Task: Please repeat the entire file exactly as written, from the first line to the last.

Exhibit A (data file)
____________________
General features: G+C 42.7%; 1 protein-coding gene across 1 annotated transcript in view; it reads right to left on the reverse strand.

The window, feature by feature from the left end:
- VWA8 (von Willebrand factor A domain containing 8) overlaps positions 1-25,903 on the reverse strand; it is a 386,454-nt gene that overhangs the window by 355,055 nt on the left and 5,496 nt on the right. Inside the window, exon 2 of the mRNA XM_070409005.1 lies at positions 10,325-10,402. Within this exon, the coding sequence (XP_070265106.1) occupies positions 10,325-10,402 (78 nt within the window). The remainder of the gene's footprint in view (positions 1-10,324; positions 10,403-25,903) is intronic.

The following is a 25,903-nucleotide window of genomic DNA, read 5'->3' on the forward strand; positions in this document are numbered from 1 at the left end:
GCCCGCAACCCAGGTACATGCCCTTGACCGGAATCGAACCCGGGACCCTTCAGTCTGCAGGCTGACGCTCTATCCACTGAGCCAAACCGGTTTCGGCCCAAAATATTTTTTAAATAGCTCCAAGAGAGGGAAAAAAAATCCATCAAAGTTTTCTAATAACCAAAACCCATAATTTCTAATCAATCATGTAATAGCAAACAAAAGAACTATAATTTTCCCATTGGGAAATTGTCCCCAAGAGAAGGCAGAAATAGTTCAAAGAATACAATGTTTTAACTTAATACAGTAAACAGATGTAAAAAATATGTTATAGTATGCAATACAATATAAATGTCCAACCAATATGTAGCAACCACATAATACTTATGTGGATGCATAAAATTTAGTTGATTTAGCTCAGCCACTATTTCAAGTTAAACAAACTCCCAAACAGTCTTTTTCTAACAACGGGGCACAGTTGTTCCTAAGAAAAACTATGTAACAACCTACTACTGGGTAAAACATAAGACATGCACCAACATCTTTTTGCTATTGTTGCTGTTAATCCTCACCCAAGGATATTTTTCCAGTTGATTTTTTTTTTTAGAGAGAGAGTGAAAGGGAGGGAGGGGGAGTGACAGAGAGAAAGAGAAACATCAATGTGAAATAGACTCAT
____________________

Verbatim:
General features: G+C 42.7%; 1 protein-coding gene across 1 annotated transcript in view; it reads right to left on the reverse strand.

The window, feature by feature from the left end:
- VWA8 (von Willebrand factor A domain containing 8) overlaps positions 1-25,903 on the reverse strand; it is a 386,454-nt gene that overhangs the window by 355,055 nt on the left and 5,496 nt on the right. Inside the window, exon 2 of the mRNA XM_070409005.1 lies at positions 10,325-10,402. Within this exon, the coding sequence (XP_070265106.1) occupies positions 10,325-10,402 (78 nt within the window). The remainder of the gene's footprint in view (positions 1-10,324; positions 10,403-25,903) is intronic.

The following is a 25,903-nucleotide window of genomic DNA, read 5'->3' on the forward strand; positions in this document are numbered from 1 at the left end:
GCCCGCAACCCAGGTACATGCCCTTGACCGGAATCGAACCCGGGACCCTTCAGTCTGCAGGCTGACGCTCTATCCACTGAGCCAAACCGGTTTCGGCCCAAAATATTTTTTAAATAGCTCCAAGAGAGGGAAAAAAAATCCATCAAAGTTTTCTAATAACCAAAACCCATAATTTCTAATCAATCATGTAATAGCAAACAAAAGAACTATAATTTTCCCATTGGGAAATTGTCCCCAAGAGAAGGCAGAAATAGTTCAAAGAATACAATGTTTTAACTTAATACAGTAAACAGATGTAAAAAATATGTTATAGTATGCAATACAATATAAATGTCCAACCAATATGTAGCAACCACATAATACTTATGTGGATGCATAAAATTTAGTTGATTTAGCTCAGCCACTATTTCAAGTTAAACAAACTCCCAAACAGTCTTTTTCTAACAACGGGGCACAGTTGTTCCTAAGAAAAACTATGTAACAACCTACTACTGGGTAAAACATAAGACATGCACCAACATCTTTTTGCTATTGTTGCTGTTAATCCTCACCCAAGGATATTTTTCCAGTTGATTTTTTTTTTTAGAGAGAGAGTGAAAGGGAGGGAGGGGGAGTGACAGAGAGAAAGAGAAACATCAATGTGAAATAGACTCAT